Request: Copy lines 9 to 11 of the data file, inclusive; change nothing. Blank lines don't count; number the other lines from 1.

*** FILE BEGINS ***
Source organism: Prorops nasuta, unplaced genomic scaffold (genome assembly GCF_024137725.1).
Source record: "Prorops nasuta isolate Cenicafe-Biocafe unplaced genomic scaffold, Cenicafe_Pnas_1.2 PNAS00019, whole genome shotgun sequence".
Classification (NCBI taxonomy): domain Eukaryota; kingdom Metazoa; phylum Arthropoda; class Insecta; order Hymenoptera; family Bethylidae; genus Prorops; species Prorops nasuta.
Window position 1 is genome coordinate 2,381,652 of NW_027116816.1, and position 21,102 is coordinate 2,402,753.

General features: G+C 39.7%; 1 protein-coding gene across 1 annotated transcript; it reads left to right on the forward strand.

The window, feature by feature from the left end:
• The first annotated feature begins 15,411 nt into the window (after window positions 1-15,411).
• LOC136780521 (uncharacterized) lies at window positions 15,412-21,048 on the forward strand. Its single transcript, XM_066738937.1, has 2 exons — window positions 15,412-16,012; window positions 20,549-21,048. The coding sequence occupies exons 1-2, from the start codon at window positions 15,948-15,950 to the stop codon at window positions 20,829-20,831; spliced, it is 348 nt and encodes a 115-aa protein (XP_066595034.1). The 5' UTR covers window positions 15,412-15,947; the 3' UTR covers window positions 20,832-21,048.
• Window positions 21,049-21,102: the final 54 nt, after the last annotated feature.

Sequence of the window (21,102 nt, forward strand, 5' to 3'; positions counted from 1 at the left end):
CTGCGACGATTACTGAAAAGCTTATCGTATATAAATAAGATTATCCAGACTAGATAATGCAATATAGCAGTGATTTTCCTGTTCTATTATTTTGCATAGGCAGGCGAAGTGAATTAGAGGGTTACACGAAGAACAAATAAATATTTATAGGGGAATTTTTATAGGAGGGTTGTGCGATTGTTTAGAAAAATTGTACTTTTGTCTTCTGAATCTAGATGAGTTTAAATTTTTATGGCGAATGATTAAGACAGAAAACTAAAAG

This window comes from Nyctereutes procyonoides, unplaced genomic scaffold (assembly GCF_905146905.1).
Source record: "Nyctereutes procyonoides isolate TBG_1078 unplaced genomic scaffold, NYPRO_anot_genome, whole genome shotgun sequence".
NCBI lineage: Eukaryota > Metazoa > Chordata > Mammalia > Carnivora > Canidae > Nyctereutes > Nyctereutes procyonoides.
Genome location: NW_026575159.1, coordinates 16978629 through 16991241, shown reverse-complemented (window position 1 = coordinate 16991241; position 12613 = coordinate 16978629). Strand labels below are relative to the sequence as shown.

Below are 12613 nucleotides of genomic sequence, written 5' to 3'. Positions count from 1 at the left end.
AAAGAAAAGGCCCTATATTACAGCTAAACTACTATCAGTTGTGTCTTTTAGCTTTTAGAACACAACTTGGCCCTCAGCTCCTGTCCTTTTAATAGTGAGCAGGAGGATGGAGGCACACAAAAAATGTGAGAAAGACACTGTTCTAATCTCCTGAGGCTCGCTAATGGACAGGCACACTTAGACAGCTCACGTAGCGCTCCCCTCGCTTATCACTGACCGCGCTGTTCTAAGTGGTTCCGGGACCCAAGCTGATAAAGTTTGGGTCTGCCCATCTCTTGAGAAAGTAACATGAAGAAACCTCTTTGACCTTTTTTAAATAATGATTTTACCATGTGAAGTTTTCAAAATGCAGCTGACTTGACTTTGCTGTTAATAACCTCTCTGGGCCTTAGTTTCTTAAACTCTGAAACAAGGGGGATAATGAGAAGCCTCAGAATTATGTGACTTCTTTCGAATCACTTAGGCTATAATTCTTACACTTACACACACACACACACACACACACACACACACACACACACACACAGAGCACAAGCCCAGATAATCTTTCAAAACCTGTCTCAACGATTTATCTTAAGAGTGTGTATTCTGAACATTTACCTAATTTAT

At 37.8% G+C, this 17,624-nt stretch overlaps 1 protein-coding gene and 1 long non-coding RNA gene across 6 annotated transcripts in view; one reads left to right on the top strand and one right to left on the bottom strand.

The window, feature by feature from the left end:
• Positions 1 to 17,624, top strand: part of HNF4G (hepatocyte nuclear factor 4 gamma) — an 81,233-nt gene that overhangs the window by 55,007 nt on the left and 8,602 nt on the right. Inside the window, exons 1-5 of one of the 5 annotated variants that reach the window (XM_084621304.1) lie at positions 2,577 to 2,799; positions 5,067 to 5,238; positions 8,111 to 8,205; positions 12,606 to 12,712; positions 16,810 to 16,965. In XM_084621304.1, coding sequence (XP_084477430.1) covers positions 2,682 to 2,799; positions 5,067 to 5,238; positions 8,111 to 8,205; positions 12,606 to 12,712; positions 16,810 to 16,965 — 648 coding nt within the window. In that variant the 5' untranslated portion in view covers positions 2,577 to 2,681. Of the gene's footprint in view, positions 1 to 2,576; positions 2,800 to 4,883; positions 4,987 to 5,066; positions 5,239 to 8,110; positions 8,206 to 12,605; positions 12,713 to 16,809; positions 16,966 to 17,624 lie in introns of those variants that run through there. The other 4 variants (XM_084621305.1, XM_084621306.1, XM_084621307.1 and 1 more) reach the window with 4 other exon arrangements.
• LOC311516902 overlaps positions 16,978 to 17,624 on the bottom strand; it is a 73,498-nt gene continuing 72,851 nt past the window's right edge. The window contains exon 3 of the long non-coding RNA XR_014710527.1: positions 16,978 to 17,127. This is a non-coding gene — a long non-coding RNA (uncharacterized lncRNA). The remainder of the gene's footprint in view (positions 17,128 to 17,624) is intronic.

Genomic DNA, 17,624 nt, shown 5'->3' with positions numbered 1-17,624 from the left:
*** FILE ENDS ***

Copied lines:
• Window positions 21,049-21,102: the final 54 nt, after the last annotated feature.

Sequence of the window (21,102 nt, forward strand, 5' to 3'; positions counted from 1 at the left end):
CTGCGACGATTACTGAAAAGCTTATCGTATATAAATAAGATTATCCAGACTAGATAATGCAATATAGCAGTGATTTTCCTGTTCTATTATTTTGCATAGGCAGGCGAAGTGAATTAGAGGGTTACACGAAGAACAAATAAATATTTATAGGGGAATTTTTATAGGAGGGTTGTGCGATTGTTTAGAAAAATTGTACTTTTGTCTTCTGAATCTAGATGAGTTTAAATTTTTATGGCGAATGATTAAGACAGAAAACTAAAAG